make your own: simple cloth coasters.

September 20, 2021

As the tail end of summer slips through our fingers, you might decide to use up spare material you have hanging around your house, to make simple cloth coasters. For the cups of tea that begin appearing desk-side mid-afternoon, for small gifts that need giving as the nights stretch longer, for guests (should we all be lucky enough to welcome them) who balance their glasses on top of the piano or dresser or whatever else they happen upon.

Rose came to me last week with a stack of these simple coasters made from the edge of her drop cloth. I used her instructions to make a stack of my own, giving a second life to the denim legs I lopped off my jeans in the height of this summer’s heat waves.

Whatever you use, a nice medium weight fabric will offer a soft barrier between your fall drink of choice and the place where it’s resting. Depending on your sewing skills and any practice still needed, choose a thread to blend into the fabric you’re sewing, or one to contrast against it.

The project couldn’t be simpler and while these come together in just minutes on a sewing machine, it wouldn’t be beyond reason to whip up a handful of these by hand. From my table (and Rose’s) to yours, the full instructions for simple cloth coasters, below:

Simple Cloth Coasters

Materials

+ canvas drop cloth, denim scraps, or any other medium weight fabric

+ scissors

+ sewing machine (or sewing needle)

+ thread

+ ruler

Instructions

+ Cut out two 4.25-inch squares of fabric

+ Stack both fabric squares on top of each other, lining up all edges. If your material has a “right side”, the right sides should face in. Sew around the perimeter of the square 1/8” from the edge, leaving at least 2.5-Inches open on one side. 

+ Reverse your work, pushing the sewn edges of the fabric square out through the 2.5” opening. {Poke out the fabric corners with a scissor or pencil if need be.}

+ Fold the open seam inwards to conceal the frayed edge and stitch the seam closed, 1/8” from the edge. Continue to stitch around the perimeter 1/8” from the edge. Be sure to back-stitch every time you start and stop sewing.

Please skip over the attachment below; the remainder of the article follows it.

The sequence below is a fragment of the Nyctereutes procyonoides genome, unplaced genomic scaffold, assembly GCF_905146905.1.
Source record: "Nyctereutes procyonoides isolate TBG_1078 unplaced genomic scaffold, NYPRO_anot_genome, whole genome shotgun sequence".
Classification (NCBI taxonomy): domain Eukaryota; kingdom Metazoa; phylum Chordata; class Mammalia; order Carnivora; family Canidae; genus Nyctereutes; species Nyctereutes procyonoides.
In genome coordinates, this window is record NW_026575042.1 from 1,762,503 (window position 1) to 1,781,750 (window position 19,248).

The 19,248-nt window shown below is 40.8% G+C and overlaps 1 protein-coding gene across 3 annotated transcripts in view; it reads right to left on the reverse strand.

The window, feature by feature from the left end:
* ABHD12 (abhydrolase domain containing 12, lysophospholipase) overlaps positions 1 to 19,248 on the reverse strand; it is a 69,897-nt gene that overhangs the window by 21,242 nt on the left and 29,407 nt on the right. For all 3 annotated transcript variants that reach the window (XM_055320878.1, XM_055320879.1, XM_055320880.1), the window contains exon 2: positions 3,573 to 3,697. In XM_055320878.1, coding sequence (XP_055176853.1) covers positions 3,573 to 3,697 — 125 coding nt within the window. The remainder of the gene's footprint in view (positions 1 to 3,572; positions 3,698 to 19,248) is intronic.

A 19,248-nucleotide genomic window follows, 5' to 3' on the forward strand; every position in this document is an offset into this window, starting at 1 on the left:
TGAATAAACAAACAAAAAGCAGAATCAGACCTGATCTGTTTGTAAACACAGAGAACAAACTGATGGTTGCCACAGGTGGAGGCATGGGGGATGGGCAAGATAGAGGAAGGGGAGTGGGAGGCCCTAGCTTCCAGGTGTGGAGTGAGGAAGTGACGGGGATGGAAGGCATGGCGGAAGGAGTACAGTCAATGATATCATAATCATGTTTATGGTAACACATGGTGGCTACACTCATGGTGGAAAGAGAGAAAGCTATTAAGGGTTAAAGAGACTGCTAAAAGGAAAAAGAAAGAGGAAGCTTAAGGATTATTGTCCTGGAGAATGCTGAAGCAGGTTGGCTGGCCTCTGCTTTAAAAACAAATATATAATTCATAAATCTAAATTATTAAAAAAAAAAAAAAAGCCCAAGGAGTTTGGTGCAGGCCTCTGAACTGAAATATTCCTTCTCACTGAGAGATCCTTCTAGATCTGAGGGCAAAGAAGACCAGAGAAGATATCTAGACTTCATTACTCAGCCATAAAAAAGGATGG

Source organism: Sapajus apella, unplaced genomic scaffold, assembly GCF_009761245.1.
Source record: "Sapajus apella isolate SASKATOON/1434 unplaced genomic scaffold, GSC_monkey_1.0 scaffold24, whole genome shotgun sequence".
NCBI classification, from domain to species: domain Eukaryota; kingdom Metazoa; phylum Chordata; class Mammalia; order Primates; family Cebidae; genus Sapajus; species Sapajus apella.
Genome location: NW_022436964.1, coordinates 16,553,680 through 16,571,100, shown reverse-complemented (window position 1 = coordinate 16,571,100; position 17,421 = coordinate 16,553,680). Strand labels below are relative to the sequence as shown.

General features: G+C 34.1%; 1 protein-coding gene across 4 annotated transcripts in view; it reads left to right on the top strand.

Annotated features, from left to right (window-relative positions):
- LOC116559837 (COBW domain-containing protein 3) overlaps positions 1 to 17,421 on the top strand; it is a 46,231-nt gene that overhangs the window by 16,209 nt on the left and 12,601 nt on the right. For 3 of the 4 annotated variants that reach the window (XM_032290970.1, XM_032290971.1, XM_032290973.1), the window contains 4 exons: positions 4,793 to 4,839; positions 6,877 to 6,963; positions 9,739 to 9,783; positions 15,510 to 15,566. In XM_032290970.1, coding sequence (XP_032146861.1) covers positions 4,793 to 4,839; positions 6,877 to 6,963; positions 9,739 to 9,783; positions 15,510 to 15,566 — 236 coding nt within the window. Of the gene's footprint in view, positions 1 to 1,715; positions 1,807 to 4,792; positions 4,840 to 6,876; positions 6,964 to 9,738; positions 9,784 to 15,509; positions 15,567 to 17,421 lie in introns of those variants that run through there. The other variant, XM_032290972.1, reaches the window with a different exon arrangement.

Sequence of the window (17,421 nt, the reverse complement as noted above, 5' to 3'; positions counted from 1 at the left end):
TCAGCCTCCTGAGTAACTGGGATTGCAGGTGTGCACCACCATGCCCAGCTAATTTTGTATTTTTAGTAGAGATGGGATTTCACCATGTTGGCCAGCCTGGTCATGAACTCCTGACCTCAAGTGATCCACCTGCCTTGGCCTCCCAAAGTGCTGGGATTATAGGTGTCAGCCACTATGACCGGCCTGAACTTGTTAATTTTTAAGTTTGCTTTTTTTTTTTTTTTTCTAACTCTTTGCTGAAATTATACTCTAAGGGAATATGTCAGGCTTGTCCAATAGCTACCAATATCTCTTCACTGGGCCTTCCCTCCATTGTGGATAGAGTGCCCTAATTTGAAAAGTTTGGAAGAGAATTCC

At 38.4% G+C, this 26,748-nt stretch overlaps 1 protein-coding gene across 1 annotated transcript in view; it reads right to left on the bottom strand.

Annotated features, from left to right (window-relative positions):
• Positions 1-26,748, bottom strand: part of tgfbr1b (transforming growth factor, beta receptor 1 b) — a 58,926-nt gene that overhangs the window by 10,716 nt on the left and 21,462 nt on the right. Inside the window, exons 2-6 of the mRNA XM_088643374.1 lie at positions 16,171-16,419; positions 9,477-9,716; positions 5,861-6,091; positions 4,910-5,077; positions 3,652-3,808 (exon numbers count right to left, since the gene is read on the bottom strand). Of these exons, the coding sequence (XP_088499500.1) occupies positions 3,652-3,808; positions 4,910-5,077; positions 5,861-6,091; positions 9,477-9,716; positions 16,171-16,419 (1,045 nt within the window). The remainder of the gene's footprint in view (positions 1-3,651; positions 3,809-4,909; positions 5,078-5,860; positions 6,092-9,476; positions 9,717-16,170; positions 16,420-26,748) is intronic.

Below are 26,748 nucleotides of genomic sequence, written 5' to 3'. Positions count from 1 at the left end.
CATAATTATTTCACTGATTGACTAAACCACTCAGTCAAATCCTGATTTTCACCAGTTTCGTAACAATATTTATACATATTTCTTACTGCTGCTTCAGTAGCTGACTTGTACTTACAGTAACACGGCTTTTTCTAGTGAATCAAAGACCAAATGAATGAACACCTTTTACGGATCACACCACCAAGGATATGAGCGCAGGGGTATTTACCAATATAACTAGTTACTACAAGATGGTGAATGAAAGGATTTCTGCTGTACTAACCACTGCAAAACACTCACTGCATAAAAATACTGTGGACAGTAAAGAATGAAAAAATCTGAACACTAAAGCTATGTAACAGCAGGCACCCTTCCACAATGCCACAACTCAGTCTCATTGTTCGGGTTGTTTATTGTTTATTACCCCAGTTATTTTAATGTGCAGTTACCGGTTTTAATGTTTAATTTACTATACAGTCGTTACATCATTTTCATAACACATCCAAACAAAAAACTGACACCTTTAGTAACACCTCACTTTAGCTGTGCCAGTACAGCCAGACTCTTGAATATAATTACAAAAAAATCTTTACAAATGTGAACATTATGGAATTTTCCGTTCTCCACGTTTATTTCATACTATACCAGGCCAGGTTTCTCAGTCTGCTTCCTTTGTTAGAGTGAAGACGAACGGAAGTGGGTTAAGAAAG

+ Trim loose threads and repeat all steps to make additional coasters.

//

Thanks to Rose Pearlman for writing this tutorial and sketching the step-by-steps. Rose is an artist, teacher, and textile designer. With a background in fine arts and a love of well designed functional objects, her creations blur the lines between art and craft and pushes the boundaries with non-traditional techniques and materials. Rose teaches monthly rug hooking workshops in and around her home in NYC, and also welcomes commissions for one of a kind constructions in decor and home furnishings. Her work has been featured in fiber magazines, galleries, and numerous online design sites. Her book Modern Rug Hooking is available wherever books are sold. Follow along with her functional craft projects at @art_objects_ She lives in Brooklyn, NY with her family.

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10 Comments

  • Reply Megan September 20, 2021 at 3:35 pm

    Thank you for showing me what to do with all the spare fabric I’ve been holding onto! I knew I had a reason!

    3
  • Reply Claire September 20, 2021 at 4:28 pm

    I made a batch of coasters last winter to reacquaint myself with the sewing machine. Without a pattern, while functional, they didn’t look very nice (so many frayed edges)! I’m now tempted to make a new, prettier set!

    • Reply ERIN BOYLE September 20, 2021 at 4:38 pm

      Ah yes! So great for practicing and the key here is to reverse the fabric so you get nice neat edges! Mine aren’t perfect, but they’re good enough!

  • Reply Jan September 21, 2021 at 7:52 am

    Erin if you clip the corners (before turning right side out) it will make for finer corners

    • Reply ERIN BOYLE September 21, 2021 at 9:18 am

      Thanks!

    • Reply JB October 30, 2021 at 6:39 am

      Thanks for the info about the corners. Made a batch yesterday, but didn‘t quite get the corners right 😉 now I know what to do next time!

  • Reply Elizabeth September 21, 2021 at 10:53 am

    I quite like those wonky little corners, in a Japanese wabi-sabi sort of way. A ring of tea stain on the lighter fabric square when it happens: perfection.

    2
    • Reply steph September 21, 2021 at 10:30 pm

      agree / like how you think!
      a batch of old quilt squares came to me a few years ago and i enlisted my mom’s help to make cocktail napkins/coasters. kept a set for myself and gifted one to my in-laws. my mom likes folded-in edges and i love the flowery patterns w/a contrasting zig zag stitch. a peek here: https://tps-steph.blogspot.com/2019/09/0046-july-favorites.html
      now i need to work up the courage to make them on my own. thanks for the reminder/inspo 🙂

  • Reply Jamie September 24, 2021 at 3:21 pm

    I would love a recommendation for what to do with an old fitted sheet that has a GIANT tear across it. Most of the fabric is still in good condition but my sewing skills are definitely not up to patching it and having it withstand the general thrashing I do in my sleep.

    • Reply ERIN BOYLE September 24, 2021 at 5:39 pm

      I would cut off the elastic, fold it up and wait for a project to find you! (Made the curtains on our french doors out of an old sheet!)

      1

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